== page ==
Even as a youth, there were events that showed Chris’ true character. When he was 14, their pastor and his wife had adopted a daughter. She didn’t have the same skin color as many of the other kids, and one day some of the youth were bullying her; they had taken her coat and were dangling it over a ledge, threatening to drop it. Chris came upon the scene, sternly told the others to knock it off, grabbed her coat from them and gave it back to the girl. This would not be the only time he stood up for her, as she was a target of bullies. The minister’s wife was deeply grateful of Chris looking out for her daughter, and said so to him and to Barbara. But this incident illustrates one of Chris’ primary strengths: he was a protector of others—of his mother, of Amber, of his son.

When Norm died when Chris was only 16, his life changed not for the better. This was probably the hardest moment of his life, June 27, 26 years ago. After high school, Chris went in the Navy in the early 90s, doing basic in Orlando. He was stationed on the USS Belleau Wood, whose nickname was Devil Dog, and Bill Ingold remarked to me how appropriate that would have been for Chris. The ship was named after the battle of Belleau Wood in WW1. She is a Tarawa-class amphibious assault ship with multi-functions including a helicopter-landing platform. Devil Dog could land elements of a Marine Corps battalion landing team by amphibious landing craft or helicopters, with a crew of 900. Chris was a fireman, among other jobs in his two years in the Navy, doing tours in South Korea and Hawaii and patrolling the North Korean coast. He was in the reserves for years afterwards, and he enjoyed his time there. In fact, he really wished he would have stayed in and made it a career.

When he was out, he returned to Burlington, did some college, and worked at Big Daddy’s Pizza. Worked his way up, until he was the manager and trusted by the owner. It was there Chris learned to cook and he was an excellent one. The night before he died he cooked Christopher and Barbara a huge Christmas meal. Chris always made too much food, and could cook for an army. He was also a volunteer firefighter there in Vermont, and at one pointed he wanted to make a career out of it.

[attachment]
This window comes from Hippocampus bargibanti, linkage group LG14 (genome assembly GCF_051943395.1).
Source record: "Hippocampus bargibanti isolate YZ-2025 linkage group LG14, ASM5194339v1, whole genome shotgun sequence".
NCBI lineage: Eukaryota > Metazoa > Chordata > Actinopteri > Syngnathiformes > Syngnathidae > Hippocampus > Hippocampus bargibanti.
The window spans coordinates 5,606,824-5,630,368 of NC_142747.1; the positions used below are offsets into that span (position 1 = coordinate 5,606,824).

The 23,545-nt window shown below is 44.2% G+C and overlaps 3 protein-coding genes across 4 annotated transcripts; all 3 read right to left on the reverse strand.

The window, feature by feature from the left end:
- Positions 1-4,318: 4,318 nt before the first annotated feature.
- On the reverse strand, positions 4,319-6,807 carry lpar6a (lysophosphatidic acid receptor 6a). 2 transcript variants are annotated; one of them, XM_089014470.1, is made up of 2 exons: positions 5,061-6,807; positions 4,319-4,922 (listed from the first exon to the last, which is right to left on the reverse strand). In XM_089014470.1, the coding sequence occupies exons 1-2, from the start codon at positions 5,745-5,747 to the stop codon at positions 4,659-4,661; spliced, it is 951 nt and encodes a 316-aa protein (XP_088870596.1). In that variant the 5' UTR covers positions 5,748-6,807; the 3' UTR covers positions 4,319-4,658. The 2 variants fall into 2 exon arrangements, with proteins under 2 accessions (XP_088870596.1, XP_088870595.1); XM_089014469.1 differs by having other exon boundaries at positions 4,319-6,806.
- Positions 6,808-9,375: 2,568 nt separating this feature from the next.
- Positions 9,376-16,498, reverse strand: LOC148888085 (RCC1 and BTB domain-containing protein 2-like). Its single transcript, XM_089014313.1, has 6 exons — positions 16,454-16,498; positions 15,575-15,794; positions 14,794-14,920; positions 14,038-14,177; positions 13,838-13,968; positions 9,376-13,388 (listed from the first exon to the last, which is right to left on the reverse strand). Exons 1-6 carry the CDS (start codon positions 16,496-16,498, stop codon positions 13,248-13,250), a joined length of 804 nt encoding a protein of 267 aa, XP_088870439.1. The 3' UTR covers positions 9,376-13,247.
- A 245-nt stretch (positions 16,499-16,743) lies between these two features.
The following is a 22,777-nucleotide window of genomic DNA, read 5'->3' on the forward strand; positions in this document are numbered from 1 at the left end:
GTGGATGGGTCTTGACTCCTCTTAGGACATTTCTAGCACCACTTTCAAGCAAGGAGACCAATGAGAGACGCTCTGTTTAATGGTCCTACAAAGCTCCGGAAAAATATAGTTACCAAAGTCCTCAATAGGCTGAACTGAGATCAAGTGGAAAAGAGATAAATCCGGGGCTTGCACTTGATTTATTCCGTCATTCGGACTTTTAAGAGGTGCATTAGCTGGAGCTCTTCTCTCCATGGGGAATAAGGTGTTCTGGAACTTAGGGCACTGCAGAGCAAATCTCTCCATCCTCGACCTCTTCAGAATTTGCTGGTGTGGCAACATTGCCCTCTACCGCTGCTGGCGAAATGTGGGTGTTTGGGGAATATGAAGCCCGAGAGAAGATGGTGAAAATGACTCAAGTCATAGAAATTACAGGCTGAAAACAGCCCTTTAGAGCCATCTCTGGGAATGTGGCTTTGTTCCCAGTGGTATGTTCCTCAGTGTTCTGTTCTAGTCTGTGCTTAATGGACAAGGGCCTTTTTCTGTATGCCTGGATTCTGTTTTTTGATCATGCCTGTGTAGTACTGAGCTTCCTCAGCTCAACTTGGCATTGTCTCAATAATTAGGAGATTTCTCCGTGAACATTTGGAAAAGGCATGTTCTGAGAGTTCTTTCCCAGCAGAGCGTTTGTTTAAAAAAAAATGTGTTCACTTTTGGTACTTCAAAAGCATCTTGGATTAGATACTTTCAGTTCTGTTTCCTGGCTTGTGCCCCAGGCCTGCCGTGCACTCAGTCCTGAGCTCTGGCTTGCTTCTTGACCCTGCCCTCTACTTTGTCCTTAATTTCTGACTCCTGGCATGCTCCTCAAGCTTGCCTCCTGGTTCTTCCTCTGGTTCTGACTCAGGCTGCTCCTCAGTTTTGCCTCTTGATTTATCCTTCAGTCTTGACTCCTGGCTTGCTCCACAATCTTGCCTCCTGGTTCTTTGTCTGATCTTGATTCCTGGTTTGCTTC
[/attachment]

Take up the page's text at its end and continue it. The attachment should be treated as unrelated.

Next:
Chris didn’t like the deep cold of the North—an odd trait for a Vermonter, but one this San Diego minister can totally understand. He moved here about 10 years ago. He met Amber when they were both working at a gas station; in fact, he’d hang around the place when he wasn’t working just to chat her up. It wasn’t long before he got the nerve to ask her out. They were married in 2005, and had their son together almost a year later.

Chris worked at TIMCO for years. He started out as an installer, installing things like seats for example. Then he became a trainer to other installers. His bosses, impressed by his hard work, liked him. Finally he became a certified expediter, someone who had to make sure all the parts needed for a repair or refit were there and ready when the plane came to them. It was a complex job that required a lot of juggling, patience, attention to detail, and careful skills to work with a variety of suppliers. Chris did his job well, by all reports.

Chris left TIMCO when he was being moved to second shift, which would all but taken Christopher out of his life. Hindsight is 20/20, and this turned out to be a terrible decision as the national economy went into the dirt for the longest time. But Chris made this decision out of his great love for his son, and his deep dedication to being a good father.

Of course, Chris was happiest when he was being a dad to Christopher. They shared many adventures. Lately they had both shared a love of football, following the NFL’s Carolina Panthers, who are doing well so far this year. Chris coached Christopher’s flag football team, and the team went all the way to the championship game this year. They beat the very tough undefeated team in the semi-final, and Christopher had made some key plays—I remember Chris’ extreme pride describing some of his son’s tackles and his full body descriptions. I know some of the men of College Park saw that game too. Father and son were looking forward to this year when Christopher aged into tackle football. Chris was fully alive when he was with his son.